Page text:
If you are an ‘intermediary’ business who provides Contractors and workers to your clients, you need to regularly report to the HMRC about the ‘workers’ you provide, who you do not pay PAYE/NIC’s for, from the first Quarter of 2015 (6th April – 5th July).

Your first report needs to be with the HMRC by 5th August 2015. Here is information on how to file your reports under this new legislation –

If you need any help in determining your liabilities/obligations under this legislation (also called the ‘false’ self-employment legilsation) we can help!

From 6th April 2014, workers in this situation will have tax and employee National Insurance Contributions (NICs) deducted at the source from their pay by the ‘intermediary’. The intermediary will also have a new liability to pay employer NICs.

The Government estimate that the new legislation will affect around 250,000 people and will increase tax and NIC intake by around £520m next year – some commentators, however, doubt these figures!

In October 2014 it was reported that the construction industry had been particularly badly hit by the legislation, with 10% of firms that were surveyed saying they had become less competitive when tendering for work, and 60% of firms saying they expected labour costs to rise. At the end of November 2014 the construction union UCATT said that tens of thousands of workers in the industry had been forced to work via umbrella companies and mounted a demonstration on a road-widening project in Wales. In January 2015 the Welsh Government moved to ban the use of umbrella companies on this construction project – so workers would be employed directly through PAYE by the construction company or the employment agency.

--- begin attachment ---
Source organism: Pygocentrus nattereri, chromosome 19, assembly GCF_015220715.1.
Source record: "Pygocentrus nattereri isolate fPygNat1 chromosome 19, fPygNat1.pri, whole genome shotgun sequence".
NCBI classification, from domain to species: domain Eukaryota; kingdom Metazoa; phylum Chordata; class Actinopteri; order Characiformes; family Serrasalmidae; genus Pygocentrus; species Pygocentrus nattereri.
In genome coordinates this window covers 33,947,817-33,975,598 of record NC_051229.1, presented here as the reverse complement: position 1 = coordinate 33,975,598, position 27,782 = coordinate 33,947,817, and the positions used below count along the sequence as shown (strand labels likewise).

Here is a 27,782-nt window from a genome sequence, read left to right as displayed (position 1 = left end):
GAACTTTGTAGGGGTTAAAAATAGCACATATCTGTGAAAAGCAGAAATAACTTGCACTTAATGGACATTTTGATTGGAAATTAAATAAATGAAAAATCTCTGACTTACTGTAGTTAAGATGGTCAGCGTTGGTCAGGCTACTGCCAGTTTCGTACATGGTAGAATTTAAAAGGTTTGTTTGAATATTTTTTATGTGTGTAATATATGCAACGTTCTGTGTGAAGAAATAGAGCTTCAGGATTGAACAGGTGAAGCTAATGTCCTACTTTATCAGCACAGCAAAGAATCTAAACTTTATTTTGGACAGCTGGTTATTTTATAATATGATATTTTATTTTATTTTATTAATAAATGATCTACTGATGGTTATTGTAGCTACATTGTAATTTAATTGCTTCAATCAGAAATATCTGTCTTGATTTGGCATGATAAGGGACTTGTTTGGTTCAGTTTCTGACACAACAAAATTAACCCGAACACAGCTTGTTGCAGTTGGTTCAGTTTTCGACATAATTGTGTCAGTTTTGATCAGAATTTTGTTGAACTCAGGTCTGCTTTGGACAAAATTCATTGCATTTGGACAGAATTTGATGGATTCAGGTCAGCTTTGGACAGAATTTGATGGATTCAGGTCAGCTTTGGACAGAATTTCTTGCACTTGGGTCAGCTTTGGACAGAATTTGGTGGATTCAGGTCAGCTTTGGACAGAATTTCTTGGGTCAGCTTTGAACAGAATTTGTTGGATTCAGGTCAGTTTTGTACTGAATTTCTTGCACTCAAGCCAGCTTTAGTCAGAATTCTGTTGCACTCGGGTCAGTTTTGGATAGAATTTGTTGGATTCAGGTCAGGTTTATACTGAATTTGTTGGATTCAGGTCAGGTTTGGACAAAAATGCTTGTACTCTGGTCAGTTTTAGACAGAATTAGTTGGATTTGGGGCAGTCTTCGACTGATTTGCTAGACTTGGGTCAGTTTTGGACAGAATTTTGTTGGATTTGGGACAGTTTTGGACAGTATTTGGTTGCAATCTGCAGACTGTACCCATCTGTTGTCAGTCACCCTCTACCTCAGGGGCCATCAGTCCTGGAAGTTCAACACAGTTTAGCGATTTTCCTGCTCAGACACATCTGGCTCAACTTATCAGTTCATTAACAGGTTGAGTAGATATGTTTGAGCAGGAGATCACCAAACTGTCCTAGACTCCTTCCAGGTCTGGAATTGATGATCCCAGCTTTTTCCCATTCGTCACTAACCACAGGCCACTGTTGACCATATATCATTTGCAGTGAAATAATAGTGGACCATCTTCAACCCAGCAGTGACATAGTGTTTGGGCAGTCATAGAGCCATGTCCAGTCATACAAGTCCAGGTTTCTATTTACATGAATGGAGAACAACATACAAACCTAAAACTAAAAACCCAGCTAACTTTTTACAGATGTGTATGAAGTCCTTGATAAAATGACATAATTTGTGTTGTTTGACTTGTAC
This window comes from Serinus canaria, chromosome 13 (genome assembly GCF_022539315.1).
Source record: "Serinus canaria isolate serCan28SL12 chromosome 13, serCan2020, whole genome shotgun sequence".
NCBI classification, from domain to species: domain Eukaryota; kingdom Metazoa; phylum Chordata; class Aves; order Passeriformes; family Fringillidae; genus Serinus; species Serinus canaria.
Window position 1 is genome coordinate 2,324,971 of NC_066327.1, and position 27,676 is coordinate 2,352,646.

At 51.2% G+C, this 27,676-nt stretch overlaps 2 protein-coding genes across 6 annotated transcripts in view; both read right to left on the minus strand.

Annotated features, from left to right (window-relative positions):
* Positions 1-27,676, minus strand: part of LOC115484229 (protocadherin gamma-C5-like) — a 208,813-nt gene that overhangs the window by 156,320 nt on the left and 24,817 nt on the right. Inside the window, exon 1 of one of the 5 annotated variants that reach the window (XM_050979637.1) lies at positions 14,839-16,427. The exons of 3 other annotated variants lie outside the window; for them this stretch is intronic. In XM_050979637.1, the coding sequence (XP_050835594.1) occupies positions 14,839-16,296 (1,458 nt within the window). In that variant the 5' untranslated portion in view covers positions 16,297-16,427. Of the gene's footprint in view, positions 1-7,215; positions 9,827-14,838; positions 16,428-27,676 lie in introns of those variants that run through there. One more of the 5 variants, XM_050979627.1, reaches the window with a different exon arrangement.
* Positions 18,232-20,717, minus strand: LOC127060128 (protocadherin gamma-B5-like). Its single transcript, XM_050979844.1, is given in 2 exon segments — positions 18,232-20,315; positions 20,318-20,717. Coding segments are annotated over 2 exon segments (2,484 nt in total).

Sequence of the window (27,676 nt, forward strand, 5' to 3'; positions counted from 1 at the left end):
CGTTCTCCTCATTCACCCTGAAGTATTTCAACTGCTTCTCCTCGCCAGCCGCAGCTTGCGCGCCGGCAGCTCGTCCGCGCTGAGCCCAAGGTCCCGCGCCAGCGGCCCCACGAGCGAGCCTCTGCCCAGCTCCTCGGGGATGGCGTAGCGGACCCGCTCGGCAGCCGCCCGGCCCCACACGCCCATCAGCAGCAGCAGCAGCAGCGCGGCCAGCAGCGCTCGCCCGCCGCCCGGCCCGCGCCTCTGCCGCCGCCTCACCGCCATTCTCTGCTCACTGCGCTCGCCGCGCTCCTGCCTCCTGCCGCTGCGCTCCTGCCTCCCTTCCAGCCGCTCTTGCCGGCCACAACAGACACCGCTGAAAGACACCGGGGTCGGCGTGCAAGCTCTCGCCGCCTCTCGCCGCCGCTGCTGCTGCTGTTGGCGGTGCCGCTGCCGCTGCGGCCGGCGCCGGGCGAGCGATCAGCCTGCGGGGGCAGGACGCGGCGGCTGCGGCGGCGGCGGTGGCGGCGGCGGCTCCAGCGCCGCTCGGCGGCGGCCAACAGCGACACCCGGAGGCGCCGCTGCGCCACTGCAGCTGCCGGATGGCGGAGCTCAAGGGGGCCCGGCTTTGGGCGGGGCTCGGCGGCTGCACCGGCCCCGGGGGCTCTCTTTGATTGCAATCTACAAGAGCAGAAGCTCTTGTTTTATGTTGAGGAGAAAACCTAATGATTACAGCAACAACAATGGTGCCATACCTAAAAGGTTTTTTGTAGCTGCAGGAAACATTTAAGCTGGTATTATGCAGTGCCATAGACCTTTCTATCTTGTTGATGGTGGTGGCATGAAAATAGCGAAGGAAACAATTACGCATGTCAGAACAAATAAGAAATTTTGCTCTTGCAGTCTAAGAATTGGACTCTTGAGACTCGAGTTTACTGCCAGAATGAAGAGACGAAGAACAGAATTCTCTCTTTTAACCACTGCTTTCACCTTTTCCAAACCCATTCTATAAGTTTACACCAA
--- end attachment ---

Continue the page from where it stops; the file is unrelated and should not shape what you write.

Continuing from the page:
In addition in October, staffing firms confirmed they had introduced additional checks for suppliers such as umbrella companies to ensure they met compliance standards.

In April 2015, concerns were expressed by Recruiters bodies that many affected businesses are unaware of the new Act and it’s reporting requirements; and that industries such as the events industry may not even be aware that the new rules apply to them as they may not be aware that they are classed as an ‘intermediary’. We look in more detail at how you work out if you are an employment intermediary business here – as the scope is very wide.

Contact us for advice on your obligations. Many business may not be aware that they are ‘intermediaries’ and have reporting requirements – basically if you supply labour to another business then you could be covered!